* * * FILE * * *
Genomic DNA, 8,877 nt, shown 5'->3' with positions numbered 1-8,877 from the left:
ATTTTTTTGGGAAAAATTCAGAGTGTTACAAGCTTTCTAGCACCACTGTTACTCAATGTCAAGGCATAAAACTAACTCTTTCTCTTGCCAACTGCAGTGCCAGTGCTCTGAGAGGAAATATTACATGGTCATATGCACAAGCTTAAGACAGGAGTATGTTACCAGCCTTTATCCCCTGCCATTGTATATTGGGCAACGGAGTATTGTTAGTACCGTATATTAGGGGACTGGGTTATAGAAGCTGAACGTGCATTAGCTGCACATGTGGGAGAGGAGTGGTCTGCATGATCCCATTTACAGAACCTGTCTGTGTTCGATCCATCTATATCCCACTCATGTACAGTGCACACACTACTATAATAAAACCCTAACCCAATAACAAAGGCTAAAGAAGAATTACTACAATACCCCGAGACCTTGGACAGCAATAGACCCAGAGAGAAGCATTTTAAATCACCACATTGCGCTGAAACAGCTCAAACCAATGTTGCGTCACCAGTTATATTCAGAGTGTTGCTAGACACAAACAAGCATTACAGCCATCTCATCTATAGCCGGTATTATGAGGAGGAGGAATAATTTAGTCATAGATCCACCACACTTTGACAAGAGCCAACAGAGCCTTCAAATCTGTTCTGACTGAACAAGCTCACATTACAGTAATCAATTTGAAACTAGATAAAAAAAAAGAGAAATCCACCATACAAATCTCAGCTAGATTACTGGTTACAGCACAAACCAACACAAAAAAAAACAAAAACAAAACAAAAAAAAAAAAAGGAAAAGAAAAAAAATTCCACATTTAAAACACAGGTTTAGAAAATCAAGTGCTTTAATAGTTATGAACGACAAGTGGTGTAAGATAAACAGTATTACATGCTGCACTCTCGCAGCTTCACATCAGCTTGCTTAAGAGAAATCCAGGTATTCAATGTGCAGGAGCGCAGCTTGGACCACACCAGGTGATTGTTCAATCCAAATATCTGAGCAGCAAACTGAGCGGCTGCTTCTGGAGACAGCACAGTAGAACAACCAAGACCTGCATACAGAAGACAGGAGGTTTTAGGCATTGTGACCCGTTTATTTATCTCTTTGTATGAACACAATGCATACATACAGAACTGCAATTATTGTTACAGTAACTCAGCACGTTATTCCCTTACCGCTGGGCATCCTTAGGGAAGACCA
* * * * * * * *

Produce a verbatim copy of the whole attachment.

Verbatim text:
Genomic DNA, 8,877 nt, shown 5'->3' with positions numbered 1-8,877 from the left:
ATTTTTTTGGGAAAAATTCAGAGTGTTACAAGCTTTCTAGCACCACTGTTACTCAATGTCAAGGCATAAAACTAACTCTTTCTCTTGCCAACTGCAGTGCCAGTGCTCTGAGAGGAAATATTACATGGTCATATGCACAAGCTTAAGACAGGAGTATGTTACCAGCCTTTATCCCCTGCCATTGTATATTGGGCAACGGAGTATTGTTAGTACCGTATATTAGGGGACTGGGTTATAGAAGCTGAACGTGCATTAGCTGCACATGTGGGAGAGGAGTGGTCTGCATGATCCCATTTACAGAACCTGTCTGTGTTCGATCCATCTATATCCCACTCATGTACAGTGCACACACTACTATAATAAAACCCTAACCCAATAACAAAGGCTAAAGAAGAATTACTACAATACCCCGAGACCTTGGACAGCAATAGACCCAGAGAGAAGCATTTTAAATCACCACATTGCGCTGAAACAGCTCAAACCAATGTTGCGTCACCAGTTATATTCAGAGTGTTGCTAGACACAAACAAGCATTACAGCCATCTCATCTATAGCCGGTATTATGAGGAGGAGGAATAATTTAGTCATAGATCCACCACACTTTGACAAGAGCCAACAGAGCCTTCAAATCTGTTCTGACTGAACAAGCTCACATTACAGTAATCAATTTGAAACTAGATAAAAAAAAAGAGAAATCCACCATACAAATCTCAGCTAGATTACTGGTTACAGCACAAACCAACACAAAAAAAAACAAAAACAAAACAAAAAAAAAAAAAGGAAAAGAAAAAAAATTCCACATTTAAAACACAGGTTTAGAAAATCAAGTGCTTTAATAGTTATGAACGACAAGTGGTGTAAGATAAACAGTATTACATGCTGCACTCTCGCAGCTTCACATCAGCTTGCTTAAGAGAAATCCAGGTATTCAATGTGCAGGAGCGCAGCTTGGACCACACCAGGTGATTGTTCAATCCAAATATCTGAGCAGCAAACTGAGCGGCTGCTTCTGGAGACAGCACAGTAGAACAACCAAGACCTGCATACAGAAGACAGGAGGTTTTAGGCATTGTGACCCGTTTATTTATCTCTTTGTATGAACACAATGCATACATACAGAACTGCAATTATTGTTACAGTAACTCAGCACGTTATTCCCTTACCGCTGGGCATCCTTAGGGAAGACCA